Unfortunately after boarding the train, we became aware that due to engineering works on the London Overground, trains would be terminating at Highbury and Islington – an area of London I am totally unfamiliar with. Upon reaching said station, we took the decision to jump on a southbound train in order to alight at Wapping. We were feeling hungry by now, and a quick look through Des’s guide had revealed that the Town of Ramsgate, a well-known riverside pub on Wapping High Street, served food of the pub-grub variety, as well as a reasonable selection of beer.

After initially turning the wrong way out of Wapping Underground station, we eventually found our way to the Town of Ramsgate. The CAMRA guide was right, and it turned out to be a very pleasant pub; long and narrow in its layout, with a terraced area at the rear overlooking the River Thames. The beer range was fairly standard, apart from the Wye Valley HPA, which turned out to be a good choice; pale and fruity, with a good hop bite. Also good was the homemade chicken and leek pie, served with new potatoes and seasonal vegetables. As we sat there enjoying our meal, we noticed the barman setting out a long table, opposite where we were sitting. I asked him if they were expecting a crowd in later, and he told us that the pub is on several tourist circuits, and they receive quite a lot of pre-booked trade from coach companies. The pub’s history and riverside location appeals to foreign visitors especially, and there is obviously a good trade to be had from this attraction.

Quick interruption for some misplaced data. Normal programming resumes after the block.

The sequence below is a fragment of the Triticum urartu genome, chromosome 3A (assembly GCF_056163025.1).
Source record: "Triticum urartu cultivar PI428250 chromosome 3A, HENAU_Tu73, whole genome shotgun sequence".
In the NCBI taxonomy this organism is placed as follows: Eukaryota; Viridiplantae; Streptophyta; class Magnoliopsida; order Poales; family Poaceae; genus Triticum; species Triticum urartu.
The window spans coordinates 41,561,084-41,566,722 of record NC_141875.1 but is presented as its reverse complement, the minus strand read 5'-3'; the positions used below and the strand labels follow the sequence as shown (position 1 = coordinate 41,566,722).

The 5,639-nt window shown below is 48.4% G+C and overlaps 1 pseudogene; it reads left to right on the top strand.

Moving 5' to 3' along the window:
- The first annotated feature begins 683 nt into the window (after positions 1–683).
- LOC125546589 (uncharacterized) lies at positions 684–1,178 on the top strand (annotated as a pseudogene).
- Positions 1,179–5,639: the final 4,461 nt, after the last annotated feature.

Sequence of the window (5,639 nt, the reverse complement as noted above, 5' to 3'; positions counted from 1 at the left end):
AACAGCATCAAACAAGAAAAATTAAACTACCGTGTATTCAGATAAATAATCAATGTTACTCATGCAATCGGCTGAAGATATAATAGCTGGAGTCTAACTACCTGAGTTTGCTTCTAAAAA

Suitably fed and watered, we headed off, by tube, to Canary Wharf, where we able to do the shopping we had wanted to do earlier. Then it was a very cramped and crowded underground journey back to London Bridge for our last port of call, the Rake at Borough market. I had a slightly ulterior motive for calling in here as according to the Rake’s Facebook page Oktoberfest beers were on offer at two pints for the price of one, providing one used a phone App called appropriately enough "I Love Free Beer". Unfortunately after ordering the beer I couldn’t get the wretched App to work, despite having connected to the pub’s free Wi-Fi network. (I later found out it was due to a glitch with the GPS system on my phone). We therefore had no choice but to cough up £13.20 for our two pints of Löwenbräu Oktoberfest, which is definitely the most I have paid for a pint of beer outside of Scandinavia.

The beer was good, but not that good, but I wasn’t going to let a glitch with a phone App spoil the end of our day out. Even so, we decided to make that the last beer of the day, especially as I received a text from my wife saying she was on the train home herself. Looking back we probably spent more time travelling than we spent in the pub, but at least we got to see some different parts of London and had some enjoyable beers as well.

Sunday 27 October 2013

Stocking up for Christmas

I’ve been quietly taking advantage of various supermarket offers in order to stock up on beers for Christmas. Yes I know it’s still two months away at present, but as usual I want to make sure I’ve something decent to drink in the house over the festive period.

First and foremost of these offers is the one running in Waitrose, which I think will probably be ending soon. Beers from several well-known brewers are available at four for £6.00, and as Fuller’s are included in this offer, I’ve stocked up on London Porter, Bengal Lancer and 1845. The latter is a particularly good bargain at this price, especially as it is an excellent  beer to accompany one’s Christmas dinner.